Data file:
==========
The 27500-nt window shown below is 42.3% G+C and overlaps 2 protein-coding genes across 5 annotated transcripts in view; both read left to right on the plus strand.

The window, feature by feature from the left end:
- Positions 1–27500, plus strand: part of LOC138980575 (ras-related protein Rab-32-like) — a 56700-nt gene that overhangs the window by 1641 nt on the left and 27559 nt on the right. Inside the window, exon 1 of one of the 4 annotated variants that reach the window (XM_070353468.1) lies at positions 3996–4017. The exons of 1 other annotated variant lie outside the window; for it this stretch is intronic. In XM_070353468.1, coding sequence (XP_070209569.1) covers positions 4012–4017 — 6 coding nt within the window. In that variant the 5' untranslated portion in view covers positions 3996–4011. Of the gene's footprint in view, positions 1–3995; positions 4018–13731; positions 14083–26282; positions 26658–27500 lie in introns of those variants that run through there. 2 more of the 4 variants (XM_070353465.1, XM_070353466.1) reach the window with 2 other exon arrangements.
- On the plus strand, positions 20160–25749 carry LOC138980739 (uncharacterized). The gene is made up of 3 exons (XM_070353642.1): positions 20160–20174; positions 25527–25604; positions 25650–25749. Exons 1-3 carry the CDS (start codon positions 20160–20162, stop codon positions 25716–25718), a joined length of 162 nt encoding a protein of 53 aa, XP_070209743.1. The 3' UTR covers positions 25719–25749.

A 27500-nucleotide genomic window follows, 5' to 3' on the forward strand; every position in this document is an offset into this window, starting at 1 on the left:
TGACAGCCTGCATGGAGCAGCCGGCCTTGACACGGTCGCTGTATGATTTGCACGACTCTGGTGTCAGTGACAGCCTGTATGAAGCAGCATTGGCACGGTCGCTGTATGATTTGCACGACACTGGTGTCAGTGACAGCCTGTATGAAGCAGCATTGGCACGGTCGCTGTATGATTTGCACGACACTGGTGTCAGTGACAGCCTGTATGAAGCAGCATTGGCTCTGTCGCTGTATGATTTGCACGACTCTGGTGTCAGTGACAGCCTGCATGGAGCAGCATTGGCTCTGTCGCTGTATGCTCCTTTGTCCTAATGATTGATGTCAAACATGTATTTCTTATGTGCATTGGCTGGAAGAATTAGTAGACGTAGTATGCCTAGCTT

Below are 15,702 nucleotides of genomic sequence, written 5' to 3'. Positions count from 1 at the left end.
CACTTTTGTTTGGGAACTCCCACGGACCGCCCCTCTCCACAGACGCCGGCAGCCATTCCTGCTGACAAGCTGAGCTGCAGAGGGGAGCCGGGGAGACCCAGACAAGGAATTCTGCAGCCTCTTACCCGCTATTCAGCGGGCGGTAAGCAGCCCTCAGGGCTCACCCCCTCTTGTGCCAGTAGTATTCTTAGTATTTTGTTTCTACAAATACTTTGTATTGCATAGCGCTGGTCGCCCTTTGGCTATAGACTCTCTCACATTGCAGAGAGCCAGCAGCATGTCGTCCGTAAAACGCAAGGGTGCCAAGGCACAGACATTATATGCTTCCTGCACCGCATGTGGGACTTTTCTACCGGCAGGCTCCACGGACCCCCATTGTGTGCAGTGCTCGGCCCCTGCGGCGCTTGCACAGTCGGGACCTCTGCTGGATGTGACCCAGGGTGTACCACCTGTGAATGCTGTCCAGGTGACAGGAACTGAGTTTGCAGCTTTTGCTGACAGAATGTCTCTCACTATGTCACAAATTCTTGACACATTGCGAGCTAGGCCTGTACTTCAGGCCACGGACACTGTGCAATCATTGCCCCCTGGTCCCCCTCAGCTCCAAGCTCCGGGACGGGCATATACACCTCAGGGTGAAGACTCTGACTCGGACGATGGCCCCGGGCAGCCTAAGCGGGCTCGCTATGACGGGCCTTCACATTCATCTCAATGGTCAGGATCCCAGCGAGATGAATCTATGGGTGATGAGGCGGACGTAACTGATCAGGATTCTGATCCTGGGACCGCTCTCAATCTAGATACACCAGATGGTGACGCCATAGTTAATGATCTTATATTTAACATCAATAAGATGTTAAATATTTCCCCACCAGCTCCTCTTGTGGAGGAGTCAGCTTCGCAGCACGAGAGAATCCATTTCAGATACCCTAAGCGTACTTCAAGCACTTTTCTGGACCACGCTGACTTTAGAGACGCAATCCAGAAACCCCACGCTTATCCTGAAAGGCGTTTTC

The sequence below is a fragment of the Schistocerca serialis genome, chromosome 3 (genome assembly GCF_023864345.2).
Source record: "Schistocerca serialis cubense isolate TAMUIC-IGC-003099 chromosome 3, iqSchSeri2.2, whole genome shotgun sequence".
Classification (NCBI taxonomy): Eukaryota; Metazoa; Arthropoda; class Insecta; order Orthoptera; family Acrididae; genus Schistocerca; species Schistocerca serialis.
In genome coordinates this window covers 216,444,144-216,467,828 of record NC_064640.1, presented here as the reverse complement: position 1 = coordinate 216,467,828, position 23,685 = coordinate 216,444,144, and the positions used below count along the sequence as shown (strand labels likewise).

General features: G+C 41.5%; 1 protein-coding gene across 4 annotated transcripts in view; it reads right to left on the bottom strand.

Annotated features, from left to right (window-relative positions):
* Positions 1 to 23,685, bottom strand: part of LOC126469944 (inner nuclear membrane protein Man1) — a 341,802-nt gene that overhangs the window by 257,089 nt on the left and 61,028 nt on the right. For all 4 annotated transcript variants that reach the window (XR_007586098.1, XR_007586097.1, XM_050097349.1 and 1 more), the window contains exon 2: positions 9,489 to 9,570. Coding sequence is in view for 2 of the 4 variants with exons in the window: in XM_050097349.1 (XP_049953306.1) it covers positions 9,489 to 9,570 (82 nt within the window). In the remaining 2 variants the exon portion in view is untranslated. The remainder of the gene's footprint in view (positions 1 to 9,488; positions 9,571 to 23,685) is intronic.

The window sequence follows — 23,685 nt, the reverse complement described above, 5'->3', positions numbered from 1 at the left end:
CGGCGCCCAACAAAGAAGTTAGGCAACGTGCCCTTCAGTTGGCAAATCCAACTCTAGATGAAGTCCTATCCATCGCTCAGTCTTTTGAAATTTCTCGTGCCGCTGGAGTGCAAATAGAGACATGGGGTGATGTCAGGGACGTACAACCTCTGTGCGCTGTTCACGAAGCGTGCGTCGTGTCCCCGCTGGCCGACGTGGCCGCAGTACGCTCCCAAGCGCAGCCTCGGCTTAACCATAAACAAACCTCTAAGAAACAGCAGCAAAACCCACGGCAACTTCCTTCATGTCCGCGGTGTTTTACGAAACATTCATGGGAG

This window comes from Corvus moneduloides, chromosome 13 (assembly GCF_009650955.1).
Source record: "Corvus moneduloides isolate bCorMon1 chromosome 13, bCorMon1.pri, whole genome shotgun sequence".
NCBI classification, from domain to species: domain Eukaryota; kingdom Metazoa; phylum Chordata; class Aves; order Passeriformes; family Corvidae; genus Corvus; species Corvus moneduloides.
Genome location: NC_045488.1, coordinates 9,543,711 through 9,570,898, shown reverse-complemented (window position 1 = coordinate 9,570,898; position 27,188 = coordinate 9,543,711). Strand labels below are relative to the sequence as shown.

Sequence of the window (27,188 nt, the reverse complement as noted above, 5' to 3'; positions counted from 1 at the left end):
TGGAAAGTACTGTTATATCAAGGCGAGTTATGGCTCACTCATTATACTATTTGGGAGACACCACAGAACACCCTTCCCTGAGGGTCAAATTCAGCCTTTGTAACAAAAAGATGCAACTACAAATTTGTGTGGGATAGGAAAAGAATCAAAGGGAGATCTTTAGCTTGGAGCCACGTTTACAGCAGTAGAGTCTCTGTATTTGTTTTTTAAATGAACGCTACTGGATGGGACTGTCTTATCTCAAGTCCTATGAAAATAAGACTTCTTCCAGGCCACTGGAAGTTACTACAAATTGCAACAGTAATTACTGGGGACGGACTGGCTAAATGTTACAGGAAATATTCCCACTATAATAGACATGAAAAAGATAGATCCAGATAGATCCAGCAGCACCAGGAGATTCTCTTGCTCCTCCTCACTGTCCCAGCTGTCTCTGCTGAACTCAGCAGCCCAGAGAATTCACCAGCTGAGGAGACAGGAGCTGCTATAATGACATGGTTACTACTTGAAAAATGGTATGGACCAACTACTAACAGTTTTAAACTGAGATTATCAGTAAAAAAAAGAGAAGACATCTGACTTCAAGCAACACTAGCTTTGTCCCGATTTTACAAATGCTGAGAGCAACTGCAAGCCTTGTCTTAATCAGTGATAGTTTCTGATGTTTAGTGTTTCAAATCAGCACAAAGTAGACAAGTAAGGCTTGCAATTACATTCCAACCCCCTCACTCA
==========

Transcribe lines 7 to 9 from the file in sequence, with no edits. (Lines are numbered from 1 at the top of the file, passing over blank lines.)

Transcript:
Below are 15,702 nucleotides of genomic sequence, written 5' to 3'. Positions count from 1 at the left end.
CACTTTTGTTTGGGAACTCCCACGGACCGCCCCTCTCCACAGACGCCGGCAGCCATTCCTGCTGACAAGCTGAGCTGCAGAGGGGAGCCGGGGAGACCCAGACAAGGAATTCTGCAGCCTCTTACCCGCTATTCAGCGGGCGGTAAGCAGCCCTCAGGGCTCACCCCCTCTTGTGCCAGTAGTATTCTTAGTATTTTGTTTCTACAAATACTTTGTATTGCATAGCGCTGGTCGCCCTTTGGCTATAGACTCTCTCACATTGCAGAGAGCCAGCAGCATGTCGTCCGTAAAACGCAAGGGTGCCAAGGCACAGACATTATATGCTTCCTGCACCGCATGTGGGACTTTTCTACCGGCAGGCTCCACGGACCCCCATTGTGTGCAGTGCTCGGCCCCTGCGGCGCTTGCACAGTCGGGACCTCTGCTGGATGTGACCCAGGGTGTACCACCTGTGAATGCTGTCCAGGTGACAGGAACTGAGTTTGCAGCTTTTGCTGACAGAATGTCTCTCACTATGTCACAAATTCTTGACACATTGCGAGCTAGGCCTGTACTTCAGGCCACGGACACTGTGCAATCATTGCCCCCTGGTCCCCCTCAGCTCCAAGCTCCGGGACGGGCATATACACCTCAGGGTGAAGACTCTGACTCGGACGATGGCCCCGGGCAGCCTAAGCGGGCTCGCTATGACGGGCCTTCACATTCATCTCAATGGTCAGGATCCCAGCGAGATGAATCTATGGGTGATGAGGCGGACGTAACTGATCAGGATTCTGATCCTGGGACCGCTCTCAATCTAGATACACCAGATGGTGACGCCATAGTTAATGATCTTATATTTAACATCAATAAGATGTTAAATATTTCCCCACCAGCTCCTCTTGTGGAGGAGTCAGCTTCGCAGCACGAGAGAATCCATTTCAGATACCCTAAGCGTACTTCAAGCACTTTTCTGGACCACGCTGACTTTAGAGACGCAATCCAGAAACCCCACGCTTATCCTGAAAGGCGTTTTC

The sequence below is a fragment of the Schistocerca serialis genome, chromosome 3 (genome assembly GCF_023864345.2).